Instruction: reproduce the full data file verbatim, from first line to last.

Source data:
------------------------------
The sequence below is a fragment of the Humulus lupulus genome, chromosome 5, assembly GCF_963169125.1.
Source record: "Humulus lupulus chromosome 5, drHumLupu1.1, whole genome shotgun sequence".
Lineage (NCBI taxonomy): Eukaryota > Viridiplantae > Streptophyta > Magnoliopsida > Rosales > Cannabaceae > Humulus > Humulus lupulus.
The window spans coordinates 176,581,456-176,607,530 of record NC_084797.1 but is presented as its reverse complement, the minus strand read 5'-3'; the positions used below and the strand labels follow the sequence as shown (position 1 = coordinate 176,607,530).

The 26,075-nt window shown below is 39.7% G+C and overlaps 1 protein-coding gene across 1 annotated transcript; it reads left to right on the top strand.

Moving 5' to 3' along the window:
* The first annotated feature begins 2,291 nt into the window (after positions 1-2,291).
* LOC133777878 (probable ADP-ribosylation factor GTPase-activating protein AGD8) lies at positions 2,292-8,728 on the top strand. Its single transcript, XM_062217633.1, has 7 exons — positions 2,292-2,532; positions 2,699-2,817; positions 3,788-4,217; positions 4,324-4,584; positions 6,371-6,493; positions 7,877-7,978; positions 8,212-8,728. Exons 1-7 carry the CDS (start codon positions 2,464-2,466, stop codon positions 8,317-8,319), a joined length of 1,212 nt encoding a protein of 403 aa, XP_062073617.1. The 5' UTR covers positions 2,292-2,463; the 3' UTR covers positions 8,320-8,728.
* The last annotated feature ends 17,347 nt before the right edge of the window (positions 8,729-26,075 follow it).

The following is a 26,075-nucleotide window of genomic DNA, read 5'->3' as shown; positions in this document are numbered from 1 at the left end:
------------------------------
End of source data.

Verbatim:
The sequence below is a fragment of the Humulus lupulus genome, chromosome 5, assembly GCF_963169125.1.
Source record: "Humulus lupulus chromosome 5, drHumLupu1.1, whole genome shotgun sequence".
Lineage (NCBI taxonomy): Eukaryota > Viridiplantae > Streptophyta > Magnoliopsida > Rosales > Cannabaceae > Humulus > Humulus lupulus.
The window spans coordinates 176,581,456-176,607,530 of record NC_084797.1 but is presented as its reverse complement, the minus strand read 5'-3'; the positions used below and the strand labels follow the sequence as shown (position 1 = coordinate 176,607,530).

The 26,075-nt window shown below is 39.7% G+C and overlaps 1 protein-coding gene across 1 annotated transcript; it reads left to right on the top strand.

Moving 5' to 3' along the window:
* The first annotated feature begins 2,291 nt into the window (after positions 1-2,291).
* LOC133777878 (probable ADP-ribosylation factor GTPase-activating protein AGD8) lies at positions 2,292-8,728 on the top strand. Its single transcript, XM_062217633.1, has 7 exons — positions 2,292-2,532; positions 2,699-2,817; positions 3,788-4,217; positions 4,324-4,584; positions 6,371-6,493; positions 7,877-7,978; positions 8,212-8,728. Exons 1-7 carry the CDS (start codon positions 2,464-2,466, stop codon positions 8,317-8,319), a joined length of 1,212 nt encoding a protein of 403 aa, XP_062073617.1. The 5' UTR covers positions 2,292-2,463; the 3' UTR covers positions 8,320-8,728.
* The last annotated feature ends 17,347 nt before the right edge of the window (positions 8,729-26,075 follow it).

The following is a 26,075-nucleotide window of genomic DNA, read 5'->3' as shown; positions in this document are numbered from 1 at the left end: